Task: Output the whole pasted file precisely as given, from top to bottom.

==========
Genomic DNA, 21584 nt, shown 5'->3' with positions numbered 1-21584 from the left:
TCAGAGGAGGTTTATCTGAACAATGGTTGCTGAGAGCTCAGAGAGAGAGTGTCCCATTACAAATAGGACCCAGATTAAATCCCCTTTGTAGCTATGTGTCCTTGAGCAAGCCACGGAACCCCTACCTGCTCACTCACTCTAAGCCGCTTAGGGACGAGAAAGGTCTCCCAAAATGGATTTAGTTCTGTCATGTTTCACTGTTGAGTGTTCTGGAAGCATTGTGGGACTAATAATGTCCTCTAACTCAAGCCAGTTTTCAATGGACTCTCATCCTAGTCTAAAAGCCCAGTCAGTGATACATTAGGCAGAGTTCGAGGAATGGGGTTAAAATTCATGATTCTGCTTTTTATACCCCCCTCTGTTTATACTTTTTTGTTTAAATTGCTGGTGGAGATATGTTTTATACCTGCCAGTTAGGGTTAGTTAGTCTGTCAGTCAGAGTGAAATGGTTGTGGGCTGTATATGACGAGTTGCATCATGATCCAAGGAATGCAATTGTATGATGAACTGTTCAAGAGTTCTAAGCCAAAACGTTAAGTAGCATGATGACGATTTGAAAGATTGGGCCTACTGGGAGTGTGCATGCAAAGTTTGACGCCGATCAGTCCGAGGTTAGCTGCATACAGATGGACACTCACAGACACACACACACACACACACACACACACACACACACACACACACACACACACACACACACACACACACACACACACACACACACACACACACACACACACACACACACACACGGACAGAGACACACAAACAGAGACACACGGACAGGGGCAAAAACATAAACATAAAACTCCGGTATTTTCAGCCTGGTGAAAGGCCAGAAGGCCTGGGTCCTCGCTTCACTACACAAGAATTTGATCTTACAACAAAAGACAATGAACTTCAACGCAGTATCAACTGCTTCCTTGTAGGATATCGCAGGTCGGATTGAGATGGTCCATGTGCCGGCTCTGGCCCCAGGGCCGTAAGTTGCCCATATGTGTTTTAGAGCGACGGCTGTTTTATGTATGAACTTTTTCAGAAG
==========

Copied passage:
Genomic DNA, 21584 nt, shown 5'->3' with positions numbered 1-21584 from the left:
TCAGAGGAGGTTTATCTGAACAATGGTTGCTGAGAGCTCAGAGAGAGAGTGTCCCATTACAAATAGGACCCAGATTAAATCCCCTTTGTAGCTATGTGTCCTTGAGCAAGCCACGGAACCCCTACCTGCTCACTCACTCTAAGCCGCTTAGGGACGAGAAAGGTCTCCCAAAATGGATTTAGTTCTGTCATGTTTCACTGTTGAGTGTTCTGGAAGCATTGTGGGACTAATAATGTCCTCTAACTCAAGCCAGTTTTCAATGGACTCTCATCCTAGTCTAAAAGCCCAGTCAGTGATACATTAGGCAGAGTTCGAGGAATGGGGTTAAAATTCATGATTCTGCTTTTTATACCCCCCTCTGTTTATACTTTTTTGTTTAAATTGCTGGTGGAGATATGTTTTATACCTGCCAGTTAGGGTTAGTTAGTCTGTCAGTCAGAGTGAAATGGTTGTGGGCTGTATATGACGAGTTGCATCATGATCCAAGGAATGCAATTGTATGATGAACTGTTCAAGAGTTCTAAGCCAAAACGTTAAGTAGCATGATGACGATTTGAAAGATTGGGCCTACTGGGAGTGTGCATGCAAAGTTTGACGCCGATCAGTCCGAGGTTAGCTGCATACAGATGGACACTCACAGACACACACACACACACACACACACACACACACACACACACACACACACACACACACACACACACACACACACACACACACACACACACACACACACACACACACACACACACGGACAGAGACACACAAACAGAGACACACGGACAGGGGCAAAAACATAAACATAAAACTCCGGTATTTTCAGCCTGGTGAAAGGCCAGAAGGCCTGGGTCCTCGCTTCACTACACAAGAATTTGATCTTACAACAAAAGACAATGAACTTCAACGCAGTATCAACTGCTTCCTTGTAGGATATCGCAGGTCGGATTGAGATGGTCCATGTGCCGGCTCTGGCCCCAGGGCCGTAAGTTGCCCATATGTGTTTTAGAGCGACGGCTGTTTTATGTATGAACTTTTTCAGAAG